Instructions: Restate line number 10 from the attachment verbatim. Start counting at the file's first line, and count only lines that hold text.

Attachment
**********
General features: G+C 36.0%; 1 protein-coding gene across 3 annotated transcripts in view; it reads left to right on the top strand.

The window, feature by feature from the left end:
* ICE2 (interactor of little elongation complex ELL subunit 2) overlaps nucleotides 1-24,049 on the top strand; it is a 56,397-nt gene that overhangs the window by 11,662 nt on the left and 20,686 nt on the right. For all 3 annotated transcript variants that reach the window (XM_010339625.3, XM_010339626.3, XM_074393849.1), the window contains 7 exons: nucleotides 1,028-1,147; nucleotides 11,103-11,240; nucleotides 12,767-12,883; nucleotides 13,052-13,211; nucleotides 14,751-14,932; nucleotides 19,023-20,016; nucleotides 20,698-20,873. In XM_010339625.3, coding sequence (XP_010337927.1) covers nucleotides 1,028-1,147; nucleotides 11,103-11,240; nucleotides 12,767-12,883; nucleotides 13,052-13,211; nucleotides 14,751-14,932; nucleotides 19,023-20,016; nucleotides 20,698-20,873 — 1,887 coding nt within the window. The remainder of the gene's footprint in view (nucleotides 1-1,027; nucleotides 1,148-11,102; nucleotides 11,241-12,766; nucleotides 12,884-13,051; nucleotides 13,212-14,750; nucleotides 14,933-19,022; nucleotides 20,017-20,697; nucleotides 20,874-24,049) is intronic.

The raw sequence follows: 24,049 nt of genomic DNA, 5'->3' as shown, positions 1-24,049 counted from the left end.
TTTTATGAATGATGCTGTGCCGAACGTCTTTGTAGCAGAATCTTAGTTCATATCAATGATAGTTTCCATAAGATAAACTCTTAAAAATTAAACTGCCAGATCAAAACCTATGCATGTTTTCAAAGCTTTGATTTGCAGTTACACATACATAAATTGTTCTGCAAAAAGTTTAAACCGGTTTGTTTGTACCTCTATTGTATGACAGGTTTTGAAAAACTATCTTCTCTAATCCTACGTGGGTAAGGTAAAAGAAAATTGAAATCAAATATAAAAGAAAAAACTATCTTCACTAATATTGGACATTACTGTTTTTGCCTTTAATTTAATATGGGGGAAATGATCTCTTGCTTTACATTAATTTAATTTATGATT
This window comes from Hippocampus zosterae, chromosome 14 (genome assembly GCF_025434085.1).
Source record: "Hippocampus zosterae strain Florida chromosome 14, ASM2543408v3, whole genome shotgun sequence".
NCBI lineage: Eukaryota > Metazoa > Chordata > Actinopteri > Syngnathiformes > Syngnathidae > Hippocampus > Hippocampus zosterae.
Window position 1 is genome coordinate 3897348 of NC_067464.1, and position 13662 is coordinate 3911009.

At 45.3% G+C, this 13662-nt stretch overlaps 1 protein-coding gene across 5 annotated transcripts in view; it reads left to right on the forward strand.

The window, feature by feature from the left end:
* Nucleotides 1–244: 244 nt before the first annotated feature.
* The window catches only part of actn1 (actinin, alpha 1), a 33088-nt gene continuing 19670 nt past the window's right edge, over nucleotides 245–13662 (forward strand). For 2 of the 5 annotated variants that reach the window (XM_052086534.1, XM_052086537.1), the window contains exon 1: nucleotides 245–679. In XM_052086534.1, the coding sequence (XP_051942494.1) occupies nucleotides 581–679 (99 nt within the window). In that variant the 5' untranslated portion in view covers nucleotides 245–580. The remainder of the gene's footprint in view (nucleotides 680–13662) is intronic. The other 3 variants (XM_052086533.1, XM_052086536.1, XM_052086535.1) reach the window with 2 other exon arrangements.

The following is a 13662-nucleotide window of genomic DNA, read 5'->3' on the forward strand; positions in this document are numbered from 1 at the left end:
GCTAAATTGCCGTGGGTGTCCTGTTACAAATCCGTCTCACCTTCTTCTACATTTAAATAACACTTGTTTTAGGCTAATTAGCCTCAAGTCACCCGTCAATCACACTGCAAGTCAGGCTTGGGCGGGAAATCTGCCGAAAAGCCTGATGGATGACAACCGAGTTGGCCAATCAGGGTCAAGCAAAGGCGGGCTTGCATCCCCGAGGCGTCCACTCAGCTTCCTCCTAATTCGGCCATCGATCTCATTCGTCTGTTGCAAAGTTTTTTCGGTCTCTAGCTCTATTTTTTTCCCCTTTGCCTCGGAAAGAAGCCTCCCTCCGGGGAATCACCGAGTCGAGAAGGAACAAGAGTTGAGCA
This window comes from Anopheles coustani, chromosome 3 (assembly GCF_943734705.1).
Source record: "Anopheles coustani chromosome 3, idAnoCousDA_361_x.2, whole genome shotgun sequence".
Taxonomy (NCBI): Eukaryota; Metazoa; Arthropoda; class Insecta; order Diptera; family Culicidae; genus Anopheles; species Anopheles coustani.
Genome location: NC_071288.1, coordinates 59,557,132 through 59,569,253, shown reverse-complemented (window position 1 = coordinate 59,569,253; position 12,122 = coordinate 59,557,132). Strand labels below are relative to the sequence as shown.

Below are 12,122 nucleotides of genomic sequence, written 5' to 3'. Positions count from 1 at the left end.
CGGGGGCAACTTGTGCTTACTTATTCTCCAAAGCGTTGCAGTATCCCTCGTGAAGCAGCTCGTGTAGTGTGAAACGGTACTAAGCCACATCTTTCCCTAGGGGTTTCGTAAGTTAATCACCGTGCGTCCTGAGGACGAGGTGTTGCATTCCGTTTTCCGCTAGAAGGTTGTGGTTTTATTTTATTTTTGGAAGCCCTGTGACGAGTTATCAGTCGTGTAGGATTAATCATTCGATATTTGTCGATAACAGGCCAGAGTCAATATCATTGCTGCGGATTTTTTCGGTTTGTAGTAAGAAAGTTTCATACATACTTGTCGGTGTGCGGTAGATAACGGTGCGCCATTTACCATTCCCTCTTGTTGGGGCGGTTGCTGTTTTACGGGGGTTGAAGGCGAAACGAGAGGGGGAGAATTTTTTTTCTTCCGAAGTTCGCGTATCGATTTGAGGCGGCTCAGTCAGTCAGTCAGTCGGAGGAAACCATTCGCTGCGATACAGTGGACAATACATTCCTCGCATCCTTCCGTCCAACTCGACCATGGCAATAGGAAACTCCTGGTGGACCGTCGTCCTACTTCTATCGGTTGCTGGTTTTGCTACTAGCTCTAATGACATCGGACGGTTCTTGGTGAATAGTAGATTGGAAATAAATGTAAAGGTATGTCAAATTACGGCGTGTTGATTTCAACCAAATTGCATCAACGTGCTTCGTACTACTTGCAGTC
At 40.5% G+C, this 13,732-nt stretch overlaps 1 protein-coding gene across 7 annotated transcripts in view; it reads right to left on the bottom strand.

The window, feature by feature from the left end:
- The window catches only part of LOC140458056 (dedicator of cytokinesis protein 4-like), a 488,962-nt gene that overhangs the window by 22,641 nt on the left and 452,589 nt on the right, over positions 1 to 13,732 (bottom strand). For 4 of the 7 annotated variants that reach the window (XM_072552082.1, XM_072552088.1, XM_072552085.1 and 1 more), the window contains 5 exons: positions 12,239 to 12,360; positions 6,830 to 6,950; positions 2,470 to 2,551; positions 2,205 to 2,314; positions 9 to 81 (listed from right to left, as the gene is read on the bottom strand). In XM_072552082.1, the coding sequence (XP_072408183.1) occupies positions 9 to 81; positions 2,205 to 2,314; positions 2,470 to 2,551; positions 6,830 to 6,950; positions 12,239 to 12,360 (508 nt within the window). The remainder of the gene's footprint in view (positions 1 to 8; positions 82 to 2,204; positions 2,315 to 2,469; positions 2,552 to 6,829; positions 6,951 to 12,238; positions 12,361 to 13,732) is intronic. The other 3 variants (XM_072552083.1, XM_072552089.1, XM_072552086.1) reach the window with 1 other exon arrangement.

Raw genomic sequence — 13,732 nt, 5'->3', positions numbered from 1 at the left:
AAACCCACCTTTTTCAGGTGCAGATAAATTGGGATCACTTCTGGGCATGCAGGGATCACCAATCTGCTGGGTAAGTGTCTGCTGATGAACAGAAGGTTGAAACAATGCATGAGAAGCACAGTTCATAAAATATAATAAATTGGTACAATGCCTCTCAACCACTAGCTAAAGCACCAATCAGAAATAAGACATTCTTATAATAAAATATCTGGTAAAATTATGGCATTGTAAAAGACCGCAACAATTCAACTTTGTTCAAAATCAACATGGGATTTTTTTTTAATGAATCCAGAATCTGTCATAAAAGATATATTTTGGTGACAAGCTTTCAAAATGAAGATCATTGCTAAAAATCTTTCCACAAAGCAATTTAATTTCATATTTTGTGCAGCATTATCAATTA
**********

At 45.3% G+C, this 13662-nt stretch overlaps 1 protein-coding gene across 5 annotated transcripts in view; it reads left to right on the forward strand.